Websites should be scanned regularly for malware. Jack Wallen shows you how to do this on Linux with the help of ISPProtect.
If you are a website admin, you know full well how important it is to keep your sites free from malware. After all, you don’t want to be serving up malicious code to unsuspecting users. So, what do you do? Do you rely on a typical malware scanner and hope it is capable of doing specific scans for specific file types on your web server’s document root (or your site’s data directory)? And what if your websites are being served up on the Linux platform (which they probably are)?
If that sounds like a scenario fitting your typical use-cases, there’s a very handy, command-line tool you can turn to … ISPProtect.
SEE: Password breach: Why pop culture and passwords don’t mix (free PDF) (TechRepublic)
ISPProtect is a malware scanner specifically designed for web servers and is capable of scanning for malicious files on all types of sites (including the likes of WordPress, Xoops, Joomla and Drupal. This scanner features:
- Signature-based and heuristic malware scanning.
- Can reveal insecure installation directories that should be removed.
- Reveals outdated WordPress plugins.
- MySQL database checks for malicious content.
ISPProtect isn’t free. You can use it on a trial basis, but eventually, you’ll have to purchase either a per-scan license or a yearly license. You can purchase “packs” of scans (5, 10, 25, 50, 100) or you can purchase the yearly license for about $92. Find out more information on costs on the ISPProtect price page.
I’m going to walk you through the process of installing and using ISPProtect on AlmaLinux.
What you’ll need
The only things you’ll need are a running instance of AlmaLinux (I’ll assume you have a web server running as well) and a user with sudo privileges. With those in hand, let’s protect those sites.
How to install ISPProtect
The first thing we’re going to do is install the dependencies. Log into AlmaLinux and install those packages with:
sudo dnf install php php-curl clamav -y
If you’re using a Ubuntu-based server distribution, the command to install the dependencies would be:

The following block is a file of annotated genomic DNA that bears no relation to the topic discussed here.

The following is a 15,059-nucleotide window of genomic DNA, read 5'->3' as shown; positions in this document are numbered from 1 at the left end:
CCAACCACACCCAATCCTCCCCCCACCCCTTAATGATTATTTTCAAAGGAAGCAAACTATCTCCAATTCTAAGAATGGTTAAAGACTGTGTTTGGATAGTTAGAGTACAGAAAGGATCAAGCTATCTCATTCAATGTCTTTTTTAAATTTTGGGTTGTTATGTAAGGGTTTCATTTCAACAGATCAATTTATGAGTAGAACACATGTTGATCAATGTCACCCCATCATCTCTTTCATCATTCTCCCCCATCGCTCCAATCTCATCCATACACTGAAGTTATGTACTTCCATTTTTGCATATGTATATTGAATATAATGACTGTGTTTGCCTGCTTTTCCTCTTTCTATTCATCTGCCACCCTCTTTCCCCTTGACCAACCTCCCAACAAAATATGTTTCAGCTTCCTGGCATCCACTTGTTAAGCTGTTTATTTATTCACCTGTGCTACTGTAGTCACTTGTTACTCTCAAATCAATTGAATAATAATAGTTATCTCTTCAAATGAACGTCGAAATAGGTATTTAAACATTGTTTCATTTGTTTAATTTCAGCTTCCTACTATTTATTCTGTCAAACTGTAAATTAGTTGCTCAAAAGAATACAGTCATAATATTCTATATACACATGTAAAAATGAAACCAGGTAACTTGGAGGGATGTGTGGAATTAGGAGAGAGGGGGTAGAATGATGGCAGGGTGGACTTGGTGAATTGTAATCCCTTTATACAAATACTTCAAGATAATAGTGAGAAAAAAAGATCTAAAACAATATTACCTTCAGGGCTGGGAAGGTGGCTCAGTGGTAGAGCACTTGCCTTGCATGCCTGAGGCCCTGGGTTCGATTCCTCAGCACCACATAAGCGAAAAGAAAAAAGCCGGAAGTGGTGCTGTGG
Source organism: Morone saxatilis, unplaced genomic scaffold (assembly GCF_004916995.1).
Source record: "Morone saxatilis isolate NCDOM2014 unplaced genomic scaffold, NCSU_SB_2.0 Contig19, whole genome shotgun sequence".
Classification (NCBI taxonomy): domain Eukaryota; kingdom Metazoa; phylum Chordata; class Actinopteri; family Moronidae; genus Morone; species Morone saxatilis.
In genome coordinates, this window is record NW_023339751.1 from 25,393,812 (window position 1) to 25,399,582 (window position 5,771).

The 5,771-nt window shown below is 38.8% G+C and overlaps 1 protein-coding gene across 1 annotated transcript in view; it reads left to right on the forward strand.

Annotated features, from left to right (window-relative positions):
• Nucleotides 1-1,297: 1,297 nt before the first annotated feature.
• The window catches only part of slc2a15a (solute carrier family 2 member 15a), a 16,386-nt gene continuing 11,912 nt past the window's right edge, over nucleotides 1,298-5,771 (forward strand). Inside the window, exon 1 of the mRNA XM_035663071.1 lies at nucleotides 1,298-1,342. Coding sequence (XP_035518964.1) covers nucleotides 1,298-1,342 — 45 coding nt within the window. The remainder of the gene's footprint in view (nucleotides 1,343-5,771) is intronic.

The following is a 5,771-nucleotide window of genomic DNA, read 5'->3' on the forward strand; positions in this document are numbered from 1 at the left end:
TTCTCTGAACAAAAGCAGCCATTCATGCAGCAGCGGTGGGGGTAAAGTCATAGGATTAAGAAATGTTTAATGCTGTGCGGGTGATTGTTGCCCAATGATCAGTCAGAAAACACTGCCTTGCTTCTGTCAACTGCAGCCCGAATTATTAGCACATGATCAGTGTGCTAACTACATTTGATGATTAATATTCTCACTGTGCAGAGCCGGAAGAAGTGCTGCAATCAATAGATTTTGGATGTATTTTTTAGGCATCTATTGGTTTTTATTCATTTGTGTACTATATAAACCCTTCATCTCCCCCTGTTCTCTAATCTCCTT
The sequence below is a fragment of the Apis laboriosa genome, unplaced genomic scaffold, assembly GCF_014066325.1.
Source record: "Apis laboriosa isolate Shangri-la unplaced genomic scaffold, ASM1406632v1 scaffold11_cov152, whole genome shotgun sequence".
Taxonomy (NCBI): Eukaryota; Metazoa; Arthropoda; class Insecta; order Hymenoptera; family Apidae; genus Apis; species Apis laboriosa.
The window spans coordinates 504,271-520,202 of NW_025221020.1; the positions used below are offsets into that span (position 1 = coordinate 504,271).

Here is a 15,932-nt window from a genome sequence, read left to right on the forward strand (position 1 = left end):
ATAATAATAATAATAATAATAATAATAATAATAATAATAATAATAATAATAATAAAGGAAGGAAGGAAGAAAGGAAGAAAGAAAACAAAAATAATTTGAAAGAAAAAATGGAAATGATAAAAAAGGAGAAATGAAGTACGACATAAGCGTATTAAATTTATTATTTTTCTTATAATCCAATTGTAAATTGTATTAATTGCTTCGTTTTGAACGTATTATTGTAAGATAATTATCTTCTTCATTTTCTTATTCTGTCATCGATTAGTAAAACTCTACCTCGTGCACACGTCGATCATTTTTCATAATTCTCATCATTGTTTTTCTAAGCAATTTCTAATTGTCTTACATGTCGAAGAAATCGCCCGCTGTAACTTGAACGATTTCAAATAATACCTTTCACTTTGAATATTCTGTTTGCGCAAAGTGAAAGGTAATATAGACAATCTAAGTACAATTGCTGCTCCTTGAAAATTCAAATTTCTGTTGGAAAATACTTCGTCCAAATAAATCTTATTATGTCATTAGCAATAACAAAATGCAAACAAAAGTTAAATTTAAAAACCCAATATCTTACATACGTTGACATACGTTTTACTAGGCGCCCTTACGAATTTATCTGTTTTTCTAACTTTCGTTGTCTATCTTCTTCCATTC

sudo apt-get install php7.4-cli php7.4-curl clamav -y
Switch to the admin user with:
Next, we’re going to create a directory to house the software with:
mkdir -p /usr/local/ispprotect
Give that new directory the proper permissions with the following commands:
chown -R root:root /usr/local/ispprotect
chmod -R 750 /usr/local/ispprotect
How to download and install ISPProtect
Change into the newly created directory with:
Download ISPProtect with the command:
Unpack the archive file with:
tar xzf ispp_scan.tar.gz
Finally create a link for the executable binary with the command:
sudo ln -s /usr/local/ispprotect/ispp_scan /usr/local/bin/ispp_scan
How to use ISPProtect
To initiate a scan, issue the command:
You should see the ISPProtect welcome screen (Figure A).
You will then be asked to enter a license (Figure B). Since we’re using this as a trial, type TRIAL and hit enter on your keyboard.
The scanner will then ask for the path to scan. You should enter either the web server document root (such as /var/www) or a directory housing data for your sites. Once you’ve done that (Figure C), hit Enter to launch the scan.
When the scan completes, it will report back to you if it’s found anything suspicious. Should it find something, you should act on it immediately.
One word of caution. The trial license only gives you one scan, so use it wisely. If, after the trial, you find ISPProtect is a good fit for your needs, purchase a license and scan at will.
There you have it, you’ve scanned your web server for malicious files using a simple, command-line tool. Enjoy.
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